“My roommate and I would listen to Blue Slide Park every day freshman year. It was in the background when we’d do homework, just chill, or get ready to go out,” said Byron. “Going through college is a weird time, and Mac’s music made sense to us because he was our age and from our city, so it felt good to hear.

Fans sang along to Miller’s music for hours. Chants of “412” which is the area code of Pittsburgh and “Thank you, Mac” circulated throughout the night, said Byron.

Byron said he had chills when the DJ stopped for the night and the crowd just broke into “Frick Park Market” for one last moment of honor.

RIP, Mac.

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This NBA Star Is Going to Harvard

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Oh, back to school. Back to school — to prove to dad he’s not a fool. Boston Celtics point guard Kyrie Irving is going back to school — and he’s going to Harvard.

Irving is headlining the newest group of athletes to enroll in a Harvard Business School course called “Crossover Into Business,” aimed at helping sports stars maximize their earning potential during and after their playing careers. The baller is joined in the class by Denver Nuggets power forward Paul Millsap and former NFL tight end Martellus Bennett, among others. Longtime NBA forwards Chris Boshand Caron Butler previously completed the program, per Boston.com.

In June, Boston.com asked Irving about his interests away from the basketball court.

“I feel like if I had the same amount of time that I was afforded [for basketball] to learn about business and investments, I think I’d probably be in a pretty different place,” he said. “You just gotta learn as best you can on your own time.”

Taking a course at Harvard is a solid step in that process.

At the same time, Irving is working back from knee surgery that forced him to miss the latter stages of the 2017-18 season, including the playoffs.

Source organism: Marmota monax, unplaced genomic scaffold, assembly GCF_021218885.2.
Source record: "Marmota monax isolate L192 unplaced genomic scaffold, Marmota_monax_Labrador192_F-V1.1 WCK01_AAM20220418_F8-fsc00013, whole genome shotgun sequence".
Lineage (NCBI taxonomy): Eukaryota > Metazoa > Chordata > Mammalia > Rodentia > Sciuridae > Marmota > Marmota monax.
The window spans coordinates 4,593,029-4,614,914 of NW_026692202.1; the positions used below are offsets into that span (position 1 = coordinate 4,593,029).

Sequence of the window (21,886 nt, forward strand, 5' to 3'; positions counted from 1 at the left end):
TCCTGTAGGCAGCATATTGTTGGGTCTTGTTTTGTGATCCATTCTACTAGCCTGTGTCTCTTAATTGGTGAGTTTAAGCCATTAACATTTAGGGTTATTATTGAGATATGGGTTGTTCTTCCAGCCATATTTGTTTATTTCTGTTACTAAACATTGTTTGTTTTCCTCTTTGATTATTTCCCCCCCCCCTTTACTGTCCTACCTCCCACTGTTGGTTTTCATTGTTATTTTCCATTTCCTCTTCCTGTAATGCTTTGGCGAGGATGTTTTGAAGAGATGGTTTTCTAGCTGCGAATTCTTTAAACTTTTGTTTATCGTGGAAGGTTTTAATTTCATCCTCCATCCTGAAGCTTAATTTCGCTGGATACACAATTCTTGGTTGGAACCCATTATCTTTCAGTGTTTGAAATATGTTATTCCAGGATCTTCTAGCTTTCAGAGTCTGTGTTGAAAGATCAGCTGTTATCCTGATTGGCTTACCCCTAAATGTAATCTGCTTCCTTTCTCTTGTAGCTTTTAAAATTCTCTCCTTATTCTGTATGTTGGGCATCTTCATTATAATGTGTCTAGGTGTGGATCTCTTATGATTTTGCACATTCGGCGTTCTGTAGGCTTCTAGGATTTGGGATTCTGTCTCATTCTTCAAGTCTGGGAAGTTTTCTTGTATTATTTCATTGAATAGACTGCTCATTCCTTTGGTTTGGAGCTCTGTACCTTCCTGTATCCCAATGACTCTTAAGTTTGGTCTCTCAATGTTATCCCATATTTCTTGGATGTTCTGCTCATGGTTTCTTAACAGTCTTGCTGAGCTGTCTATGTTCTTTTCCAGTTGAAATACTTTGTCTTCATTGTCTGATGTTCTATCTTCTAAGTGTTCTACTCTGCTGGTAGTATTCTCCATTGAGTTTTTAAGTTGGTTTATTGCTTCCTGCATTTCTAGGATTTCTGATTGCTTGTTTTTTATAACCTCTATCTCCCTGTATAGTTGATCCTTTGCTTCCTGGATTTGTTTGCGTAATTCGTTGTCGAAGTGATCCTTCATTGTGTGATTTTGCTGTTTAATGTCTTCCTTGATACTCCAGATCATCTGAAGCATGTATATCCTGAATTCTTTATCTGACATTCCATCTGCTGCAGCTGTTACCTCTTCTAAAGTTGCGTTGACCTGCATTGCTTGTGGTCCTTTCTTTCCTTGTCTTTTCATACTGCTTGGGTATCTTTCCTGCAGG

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Paul McCartney Says He Masturbated with John Lennon (No, Really)

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I’ll never be able to listen to the line: “I get my with a little help from my friends” the same way again.

Paul McCartney regaled writer Chris Heath in GQ with a story about how he, John Lennon and some of their friends masturbated together before the pair became world-famous members of the Beatles.

McCartney told GQ: “What it was was over at John’s house, and it was just a group of us. And instead of just getting roaring drunk and partying—I don’t even know if we were staying over or anything—we were all just in these chairs, and the lights were out, and somebody started masturbating, so we all did.”

When asked if the “ritual” took place more than once, McCartney said: “I think it was a one-off. Or maybe it was like a two-off. It wasn’t a big thing. But, you know, it was just the kind of thing you didn’t think much of. It was just a group.”

“Yeah, it’s quite raunchy when you think about it,” he acknowledged. “There’s so many things like that from when you’re a kid that you look back on and you’re, ‘Did we do that?’ But it was good harmless fun. It didn’t hurt anyone. Not even Brigitte Bardot.”